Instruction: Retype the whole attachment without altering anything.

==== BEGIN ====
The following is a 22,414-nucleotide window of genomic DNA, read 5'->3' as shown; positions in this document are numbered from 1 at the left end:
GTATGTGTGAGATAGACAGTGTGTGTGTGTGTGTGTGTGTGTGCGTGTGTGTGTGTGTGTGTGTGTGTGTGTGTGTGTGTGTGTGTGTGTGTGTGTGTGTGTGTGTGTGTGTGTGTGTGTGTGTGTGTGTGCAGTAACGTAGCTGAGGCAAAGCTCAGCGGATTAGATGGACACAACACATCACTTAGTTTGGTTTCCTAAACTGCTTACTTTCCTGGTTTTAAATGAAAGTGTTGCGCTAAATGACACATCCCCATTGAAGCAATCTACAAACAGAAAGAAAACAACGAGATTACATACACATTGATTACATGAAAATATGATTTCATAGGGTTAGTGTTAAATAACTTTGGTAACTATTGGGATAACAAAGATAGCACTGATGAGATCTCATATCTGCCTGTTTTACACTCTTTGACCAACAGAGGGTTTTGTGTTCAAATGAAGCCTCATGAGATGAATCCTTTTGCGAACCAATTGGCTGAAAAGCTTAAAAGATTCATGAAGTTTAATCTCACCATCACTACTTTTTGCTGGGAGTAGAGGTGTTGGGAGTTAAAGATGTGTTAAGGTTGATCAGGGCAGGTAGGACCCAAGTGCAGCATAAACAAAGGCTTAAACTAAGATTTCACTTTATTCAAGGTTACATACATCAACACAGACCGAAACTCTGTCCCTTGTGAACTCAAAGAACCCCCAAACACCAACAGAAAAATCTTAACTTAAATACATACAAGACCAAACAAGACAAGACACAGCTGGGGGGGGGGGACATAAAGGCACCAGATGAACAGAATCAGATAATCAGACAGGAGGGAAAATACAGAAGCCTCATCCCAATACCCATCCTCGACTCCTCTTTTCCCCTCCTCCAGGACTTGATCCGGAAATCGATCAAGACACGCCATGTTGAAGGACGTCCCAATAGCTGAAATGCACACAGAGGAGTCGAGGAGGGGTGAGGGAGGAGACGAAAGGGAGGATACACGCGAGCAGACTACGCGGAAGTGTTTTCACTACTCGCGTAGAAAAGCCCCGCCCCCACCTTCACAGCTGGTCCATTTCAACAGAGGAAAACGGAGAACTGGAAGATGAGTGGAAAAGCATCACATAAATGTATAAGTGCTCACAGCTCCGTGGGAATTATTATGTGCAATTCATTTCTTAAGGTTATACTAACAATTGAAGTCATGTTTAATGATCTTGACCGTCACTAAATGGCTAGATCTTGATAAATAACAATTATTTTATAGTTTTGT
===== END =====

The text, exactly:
The following is a 22,414-nucleotide window of genomic DNA, read 5'->3' as shown; positions in this document are numbered from 1 at the left end:
GTATGTGTGAGATAGACAGTGTGTGTGTGTGTGTGTGTGTGTGCGTGTGTGTGTGTGTGTGTGTGTGTGTGTGTGTGTGTGTGTGTGTGTGTGTGTGTGTGTGTGTGTGTGTGTGTGTGTGTGTGTGTGTGCAGTAACGTAGCTGAGGCAAAGCTCAGCGGATTAGATGGACACAACACATCACTTAGTTTGGTTTCCTAAACTGCTTACTTTCCTGGTTTTAAATGAAAGTGTTGCGCTAAATGACACATCCCCATTGAAGCAATCTACAAACAGAAAGAAAACAACGAGATTACATACACATTGATTACATGAAAATATGATTTCATAGGGTTAGTGTTAAATAACTTTGGTAACTATTGGGATAACAAAGATAGCACTGATGAGATCTCATATCTGCCTGTTTTACACTCTTTGACCAACAGAGGGTTTTGTGTTCAAATGAAGCCTCATGAGATGAATCCTTTTGCGAACCAATTGGCTGAAAAGCTTAAAAGATTCATGAAGTTTAATCTCACCATCACTACTTTTTGCTGGGAGTAGAGGTGTTGGGAGTTAAAGATGTGTTAAGGTTGATCAGGGCAGGTAGGACCCAAGTGCAGCATAAACAAAGGCTTAAACTAAGATTTCACTTTATTCAAGGTTACATACATCAACACAGACCGAAACTCTGTCCCTTGTGAACTCAAAGAACCCCCAAACACCAACAGAAAAATCTTAACTTAAATACATACAAGACCAAACAAGACAAGACACAGCTGGGGGGGGGGGACATAAAGGCACCAGATGAACAGAATCAGATAATCAGACAGGAGGGAAAATACAGAAGCCTCATCCCAATACCCATCCTCGACTCCTCTTTTCCCCTCCTCCAGGACTTGATCCGGAAATCGATCAAGACACGCCATGTTGAAGGACGTCCCAATAGCTGAAATGCACACAGAGGAGTCGAGGAGGGGTGAGGGAGGAGACGAAAGGGAGGATACACGCGAGCAGACTACGCGGAAGTGTTTTCACTACTCGCGTAGAAAAGCCCCGCCCCCACCTTCACAGCTGGTCCATTTCAACAGAGGAAAACGGAGAACTGGAAGATGAGTGGAAAAGCATCACATAAATGTATAAGTGCTCACAGCTCCGTGGGAATTATTATGTGCAATTCATTTCTTAAGGTTATACTAACAATTGAAGTCATGTTTAATGATCTTGACCGTCACTAAATGGCTAGATCTTGATAAATAACAATTATTTTATAGTTTTGT